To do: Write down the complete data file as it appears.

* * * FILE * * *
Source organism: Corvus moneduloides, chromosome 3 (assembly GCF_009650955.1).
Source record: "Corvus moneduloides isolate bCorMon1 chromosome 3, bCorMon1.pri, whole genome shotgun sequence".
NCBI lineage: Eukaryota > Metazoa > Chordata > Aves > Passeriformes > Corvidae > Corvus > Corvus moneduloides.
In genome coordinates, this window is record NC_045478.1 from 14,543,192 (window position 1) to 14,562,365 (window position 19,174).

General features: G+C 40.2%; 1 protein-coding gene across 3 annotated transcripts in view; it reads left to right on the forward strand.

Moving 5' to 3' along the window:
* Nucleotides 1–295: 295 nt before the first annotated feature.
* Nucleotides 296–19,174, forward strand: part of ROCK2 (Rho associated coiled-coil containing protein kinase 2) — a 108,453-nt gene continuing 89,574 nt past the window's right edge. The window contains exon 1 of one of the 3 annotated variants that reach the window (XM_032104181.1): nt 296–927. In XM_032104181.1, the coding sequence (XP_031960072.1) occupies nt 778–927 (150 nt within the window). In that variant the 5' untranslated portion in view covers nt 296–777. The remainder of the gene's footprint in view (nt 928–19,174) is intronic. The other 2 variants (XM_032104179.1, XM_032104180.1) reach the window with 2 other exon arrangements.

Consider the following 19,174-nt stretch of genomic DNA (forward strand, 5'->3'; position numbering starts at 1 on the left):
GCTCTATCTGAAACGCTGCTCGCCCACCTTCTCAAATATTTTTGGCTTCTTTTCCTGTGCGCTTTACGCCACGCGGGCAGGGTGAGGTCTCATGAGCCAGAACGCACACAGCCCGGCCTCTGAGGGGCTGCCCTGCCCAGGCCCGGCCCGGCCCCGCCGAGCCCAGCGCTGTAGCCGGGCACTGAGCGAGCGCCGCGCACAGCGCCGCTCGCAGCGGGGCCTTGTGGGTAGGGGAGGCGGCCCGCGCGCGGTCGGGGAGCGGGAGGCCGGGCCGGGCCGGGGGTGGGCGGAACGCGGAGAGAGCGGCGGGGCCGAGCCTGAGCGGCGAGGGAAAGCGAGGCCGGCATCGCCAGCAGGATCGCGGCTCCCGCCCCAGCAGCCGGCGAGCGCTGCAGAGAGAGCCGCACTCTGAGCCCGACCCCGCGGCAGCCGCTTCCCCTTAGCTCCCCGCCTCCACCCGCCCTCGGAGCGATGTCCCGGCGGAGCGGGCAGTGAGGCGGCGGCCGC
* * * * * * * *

Source organism: Corvus moneduloides, chromosome 3 (assembly GCF_009650955.1).
Source record: "Corvus moneduloides isolate bCorMon1 chromosome 3, bCorMon1.pri, whole genome shotgun sequence".
NCBI lineage: Eukaryota > Metazoa > Chordata > Aves > Passeriformes > Corvidae > Corvus > Corvus moneduloides.
In genome coordinates, this window is record NC_045478.1 from 14,543,192 (window position 1) to 14,562,365 (window position 19,174).

General features: G+C 40.2%; 1 protein-coding gene across 3 annotated transcripts in view; it reads left to right on the forward strand.

Moving 5' to 3' along the window:
* Nucleotides 1–295: 295 nt before the first annotated feature.
* Nucleotides 296–19,174, forward strand: part of ROCK2 (Rho associated coiled-coil containing protein kinase 2) — a 108,453-nt gene continuing 89,574 nt past the window's right edge. The window contains exon 1 of one of the 3 annotated variants that reach the window (XM_032104181.1): nt 296–927. In XM_032104181.1, the coding sequence (XP_031960072.1) occupies nt 778–927 (150 nt within the window). In that variant the 5' untranslated portion in view covers nt 296–777. The remainder of the gene's footprint in view (nt 928–19,174) is intronic. The other 2 variants (XM_032104179.1, XM_032104180.1) reach the window with 2 other exon arrangements.

Consider the following 19,174-nt stretch of genomic DNA (forward strand, 5'->3'; position numbering starts at 1 on the left):
GCTCTATCTGAAACGCTGCTCGCCCACCTTCTCAAATATTTTTGGCTTCTTTTCCTGTGCGCTTTACGCCACGCGGGCAGGGTGAGGTCTCATGAGCCAGAACGCACACAGCCCGGCCTCTGAGGGGCTGCCCTGCCCAGGCCCGGCCCGGCCCCGCCGAGCCCAGCGCTGTAGCCGGGCACTGAGCGAGCGCCGCGCACAGCGCCGCTCGCAGCGGGGCCTTGTGGGTAGGGGAGGCGGCCCGCGCGCGGTCGGGGAGCGGGAGGCCGGGCCGGGCCGGGGGTGGGCGGAACGCGGAGAGAGCGGCGGGGCCGAGCCTGAGCGGCGAGGGAAAGCGAGGCCGGCATCGCCAGCAGGATCGCGGCTCCCGCCCCAGCAGCCGGCGAGCGCTGCAGAGAGAGCCGCACTCTGAGCCCGACCCCGCGGCAGCCGCTTCCCCTTAGCTCCCCGCCTCCACCCGCCCTCGGAGCGATGTCCCGGCGGAGCGGGCAGTGAGGCGGCGGCCGC